On Thursday, the second workout of the 2020 CrossFit open was released. My initial thought was, “that doesn’t look too terrible,” and then I realized that working through the same three movements round after round for 20 minutes might be a little more soul crushing than I initially thought. My second thought was, “sure hope I don’t drop a 35lb dumbbell on my head in round 8, that would be embarrassing.” If you’re not familiar with format of the CrossFit Open WODs, feel free to check out my previous post, https://metconsandmiles.com/2019/10/12/20-1/.
This week’s WOD was:
20 Minute AMRAP
4 dumbbell thrusters (35lbs)
6 toes to bar
For more about the movement standards, you can checkout www.games.crossfit.com.
Once again, I was out of town for the majority of the previous week. I’m not usually traveling for work during back to back weeks, and like I’ve mentioned, I’m an introvert. So being stuck in a conference room for two weeks, having to interact with other human beings all day is exhausting to say the least. Friday morning I ran 7 miles on the treadmill, had some early work meetings, and then got back home late afternoon. As soon as I walked in the door, I made myself a pancake, got changed, and then went to the box with my two boys. My warm up consisted of me trying to french braid my hair on the assault bike, 3 toes to bar, a couple double-unders, and one thruster. Braids are key for double-unders in my opinion, and I figured a 20 minute AMRAP would give plenty of time to warm-up, right?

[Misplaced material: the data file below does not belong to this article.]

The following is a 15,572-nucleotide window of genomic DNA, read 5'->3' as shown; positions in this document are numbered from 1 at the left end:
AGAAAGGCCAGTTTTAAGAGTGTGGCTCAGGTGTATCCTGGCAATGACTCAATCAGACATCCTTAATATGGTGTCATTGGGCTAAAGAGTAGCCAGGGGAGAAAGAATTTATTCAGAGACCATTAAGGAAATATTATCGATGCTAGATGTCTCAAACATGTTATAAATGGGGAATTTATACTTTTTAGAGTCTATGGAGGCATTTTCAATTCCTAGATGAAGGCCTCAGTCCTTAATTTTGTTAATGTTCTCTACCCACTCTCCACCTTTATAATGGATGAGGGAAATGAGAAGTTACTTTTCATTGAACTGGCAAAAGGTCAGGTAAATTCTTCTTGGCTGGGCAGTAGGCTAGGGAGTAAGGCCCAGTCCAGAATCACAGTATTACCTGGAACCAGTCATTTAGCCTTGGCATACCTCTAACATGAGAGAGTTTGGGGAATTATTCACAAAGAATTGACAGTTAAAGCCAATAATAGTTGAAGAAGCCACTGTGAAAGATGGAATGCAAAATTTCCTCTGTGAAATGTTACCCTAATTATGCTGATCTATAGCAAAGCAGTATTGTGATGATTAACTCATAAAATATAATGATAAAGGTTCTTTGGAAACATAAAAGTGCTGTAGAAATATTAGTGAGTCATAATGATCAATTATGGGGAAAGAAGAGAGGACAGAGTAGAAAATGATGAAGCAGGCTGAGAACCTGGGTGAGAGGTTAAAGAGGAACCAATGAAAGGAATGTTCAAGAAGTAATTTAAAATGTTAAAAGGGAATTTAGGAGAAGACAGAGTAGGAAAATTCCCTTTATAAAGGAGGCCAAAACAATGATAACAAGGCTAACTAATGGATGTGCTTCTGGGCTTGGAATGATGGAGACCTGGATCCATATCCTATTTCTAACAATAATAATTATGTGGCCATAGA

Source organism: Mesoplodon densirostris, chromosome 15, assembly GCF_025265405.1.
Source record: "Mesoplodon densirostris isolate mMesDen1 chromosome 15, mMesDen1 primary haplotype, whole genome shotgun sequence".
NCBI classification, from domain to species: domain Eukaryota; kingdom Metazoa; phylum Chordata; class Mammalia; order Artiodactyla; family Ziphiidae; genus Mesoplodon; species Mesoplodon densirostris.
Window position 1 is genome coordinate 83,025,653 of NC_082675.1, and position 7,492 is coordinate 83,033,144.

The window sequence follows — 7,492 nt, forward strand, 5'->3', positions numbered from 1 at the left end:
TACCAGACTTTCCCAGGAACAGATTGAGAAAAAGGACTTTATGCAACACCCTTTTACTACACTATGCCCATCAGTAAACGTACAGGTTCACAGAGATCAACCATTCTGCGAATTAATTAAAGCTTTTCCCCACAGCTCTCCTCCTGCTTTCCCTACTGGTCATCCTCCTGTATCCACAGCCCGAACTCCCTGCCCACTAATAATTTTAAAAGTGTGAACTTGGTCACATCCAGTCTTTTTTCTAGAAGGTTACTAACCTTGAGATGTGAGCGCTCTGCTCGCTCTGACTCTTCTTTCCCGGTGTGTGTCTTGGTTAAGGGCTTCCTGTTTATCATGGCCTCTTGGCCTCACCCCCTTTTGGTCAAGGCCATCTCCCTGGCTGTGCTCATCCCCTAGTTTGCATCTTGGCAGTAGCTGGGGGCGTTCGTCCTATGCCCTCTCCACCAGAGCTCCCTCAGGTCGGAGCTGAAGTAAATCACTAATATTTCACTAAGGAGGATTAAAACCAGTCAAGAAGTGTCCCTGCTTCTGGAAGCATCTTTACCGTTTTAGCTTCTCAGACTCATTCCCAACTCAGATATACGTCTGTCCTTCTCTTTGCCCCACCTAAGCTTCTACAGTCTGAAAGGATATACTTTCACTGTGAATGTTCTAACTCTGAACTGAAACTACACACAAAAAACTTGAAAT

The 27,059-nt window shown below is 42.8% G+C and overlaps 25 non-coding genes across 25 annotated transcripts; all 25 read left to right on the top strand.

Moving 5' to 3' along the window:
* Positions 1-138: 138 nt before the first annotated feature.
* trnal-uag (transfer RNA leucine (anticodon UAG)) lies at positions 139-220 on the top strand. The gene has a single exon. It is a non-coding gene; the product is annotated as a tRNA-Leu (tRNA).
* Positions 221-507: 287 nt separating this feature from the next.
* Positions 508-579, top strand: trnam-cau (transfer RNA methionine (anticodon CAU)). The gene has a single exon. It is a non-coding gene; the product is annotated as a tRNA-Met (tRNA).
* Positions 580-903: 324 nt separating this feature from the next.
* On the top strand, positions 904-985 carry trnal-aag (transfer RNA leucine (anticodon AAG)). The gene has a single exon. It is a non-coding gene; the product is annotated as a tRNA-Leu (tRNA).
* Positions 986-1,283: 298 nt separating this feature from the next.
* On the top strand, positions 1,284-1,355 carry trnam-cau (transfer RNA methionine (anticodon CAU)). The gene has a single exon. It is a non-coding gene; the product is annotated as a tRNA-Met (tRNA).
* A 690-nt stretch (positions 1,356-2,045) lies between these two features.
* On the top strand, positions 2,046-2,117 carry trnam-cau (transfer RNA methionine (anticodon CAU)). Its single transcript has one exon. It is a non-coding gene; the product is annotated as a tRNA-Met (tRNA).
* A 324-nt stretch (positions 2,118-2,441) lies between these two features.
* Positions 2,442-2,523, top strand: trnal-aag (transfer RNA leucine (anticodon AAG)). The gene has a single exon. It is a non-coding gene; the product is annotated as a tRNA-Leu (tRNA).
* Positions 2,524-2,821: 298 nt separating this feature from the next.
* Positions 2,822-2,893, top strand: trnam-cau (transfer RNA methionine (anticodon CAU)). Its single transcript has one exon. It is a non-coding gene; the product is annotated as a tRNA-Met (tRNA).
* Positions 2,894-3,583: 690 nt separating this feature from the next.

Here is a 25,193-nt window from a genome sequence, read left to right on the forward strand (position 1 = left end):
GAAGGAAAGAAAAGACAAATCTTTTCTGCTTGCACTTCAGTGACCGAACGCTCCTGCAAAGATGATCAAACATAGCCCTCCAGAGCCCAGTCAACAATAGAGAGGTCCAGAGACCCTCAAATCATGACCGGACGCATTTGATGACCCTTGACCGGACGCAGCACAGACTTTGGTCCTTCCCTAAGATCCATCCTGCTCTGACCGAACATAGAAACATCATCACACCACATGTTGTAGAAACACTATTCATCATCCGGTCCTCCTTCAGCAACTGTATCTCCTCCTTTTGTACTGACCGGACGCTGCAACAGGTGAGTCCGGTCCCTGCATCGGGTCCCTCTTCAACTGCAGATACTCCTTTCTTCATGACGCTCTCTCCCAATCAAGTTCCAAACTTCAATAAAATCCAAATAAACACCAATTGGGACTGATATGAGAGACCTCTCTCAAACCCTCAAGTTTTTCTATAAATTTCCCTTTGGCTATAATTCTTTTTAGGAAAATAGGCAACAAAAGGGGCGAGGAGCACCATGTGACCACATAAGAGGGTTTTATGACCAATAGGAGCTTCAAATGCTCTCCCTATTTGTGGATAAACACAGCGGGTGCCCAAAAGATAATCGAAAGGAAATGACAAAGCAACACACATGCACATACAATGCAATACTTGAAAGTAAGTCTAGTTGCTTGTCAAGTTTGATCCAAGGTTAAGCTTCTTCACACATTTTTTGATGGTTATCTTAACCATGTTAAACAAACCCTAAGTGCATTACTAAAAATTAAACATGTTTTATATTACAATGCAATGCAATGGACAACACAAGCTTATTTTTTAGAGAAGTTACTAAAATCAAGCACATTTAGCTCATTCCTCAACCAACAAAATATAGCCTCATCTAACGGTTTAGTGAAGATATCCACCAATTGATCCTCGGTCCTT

The WOD honestly wasn’t too terrible. The dumbbells were fairly heavy for me, but manageable considering I only had to throw them over my head four times per round. My goal for this week was the same as last week; stay consistent and keep moving until my time ran out. I felt fairly efficient, and while I definitely was not speeding through anything, I was mostly able to keep going without much rest in between movements. The thrusters stayed unbroken, and while I started off stringing all of the toes to bar together, by the end of the workout my grip strength kinda gave out. I was able to stay on the rig without dropping in between, but by about round six I was done stringing them together and started doing fast singles without letting go. The double-unders were what really went to crap for me. They weren’t hard, and I wasn’t out of breath, but as I got tired, my arms tended to travel out. I was generally able to string 10-15 together at a time, but there was also a good amount of rope smacking my arms and legs in latter rounds. What’s a workout without a few good welts?
It was not my best workout, but it also wasn’t my worst. In the end, I completed 12 rounds exactly, and after 20 minutes I had a beer, hung out with my guys, and watched all the other fools enjoy the rinse, wash, and repeat of the workout. What I enjoyed the most was that both of my boys were there. My husband to cheer me on and take the obligatory pictures, and my son to eat snacks and ask when I would be done. My six year old has been in and out of boxes since he was about two, and he’s not generally impressed with what goes on. While he’s not interested in sitting and watching an entire workout, he does a great job hamming it up and showing off how fast he can run outside. I know he doesn’t think too much about what mom and dad do at CrossFit, but I hope the sheer exposure will be one of the things that lays the ground work for an active adolescence.